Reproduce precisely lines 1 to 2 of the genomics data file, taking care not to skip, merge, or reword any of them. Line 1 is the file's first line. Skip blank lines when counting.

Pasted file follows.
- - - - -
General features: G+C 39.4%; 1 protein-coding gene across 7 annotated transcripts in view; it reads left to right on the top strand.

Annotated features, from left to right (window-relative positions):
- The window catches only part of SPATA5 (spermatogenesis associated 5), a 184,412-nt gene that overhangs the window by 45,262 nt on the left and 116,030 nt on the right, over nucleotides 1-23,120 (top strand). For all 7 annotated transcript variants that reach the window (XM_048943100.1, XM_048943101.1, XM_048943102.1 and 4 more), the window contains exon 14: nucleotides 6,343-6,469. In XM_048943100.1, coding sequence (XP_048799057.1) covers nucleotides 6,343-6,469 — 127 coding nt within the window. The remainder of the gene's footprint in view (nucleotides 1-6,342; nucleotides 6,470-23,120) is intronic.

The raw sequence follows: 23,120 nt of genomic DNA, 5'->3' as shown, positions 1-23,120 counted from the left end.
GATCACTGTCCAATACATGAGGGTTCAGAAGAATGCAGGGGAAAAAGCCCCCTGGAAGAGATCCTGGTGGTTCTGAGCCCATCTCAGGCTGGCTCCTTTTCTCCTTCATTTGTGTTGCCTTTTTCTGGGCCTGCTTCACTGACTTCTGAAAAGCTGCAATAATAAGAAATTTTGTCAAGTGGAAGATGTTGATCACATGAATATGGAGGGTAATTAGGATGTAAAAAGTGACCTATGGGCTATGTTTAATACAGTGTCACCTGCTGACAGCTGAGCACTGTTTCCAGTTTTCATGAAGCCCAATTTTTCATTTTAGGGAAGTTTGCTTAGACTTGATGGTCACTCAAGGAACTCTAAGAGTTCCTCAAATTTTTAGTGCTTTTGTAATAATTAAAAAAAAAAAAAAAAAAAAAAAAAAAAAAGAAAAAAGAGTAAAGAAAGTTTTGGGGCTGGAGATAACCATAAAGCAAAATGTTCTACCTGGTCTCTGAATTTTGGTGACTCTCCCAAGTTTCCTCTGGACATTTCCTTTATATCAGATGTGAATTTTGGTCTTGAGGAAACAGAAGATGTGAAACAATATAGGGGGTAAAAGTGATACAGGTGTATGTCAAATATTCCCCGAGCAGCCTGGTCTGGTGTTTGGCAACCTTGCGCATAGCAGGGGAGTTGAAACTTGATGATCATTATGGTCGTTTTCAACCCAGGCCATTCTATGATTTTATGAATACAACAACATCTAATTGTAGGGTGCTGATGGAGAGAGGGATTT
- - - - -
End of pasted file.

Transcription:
General features: G+C 39.4%; 1 protein-coding gene across 7 annotated transcripts in view; it reads left to right on the top strand.

Annotated features, from left to right (window-relative positions):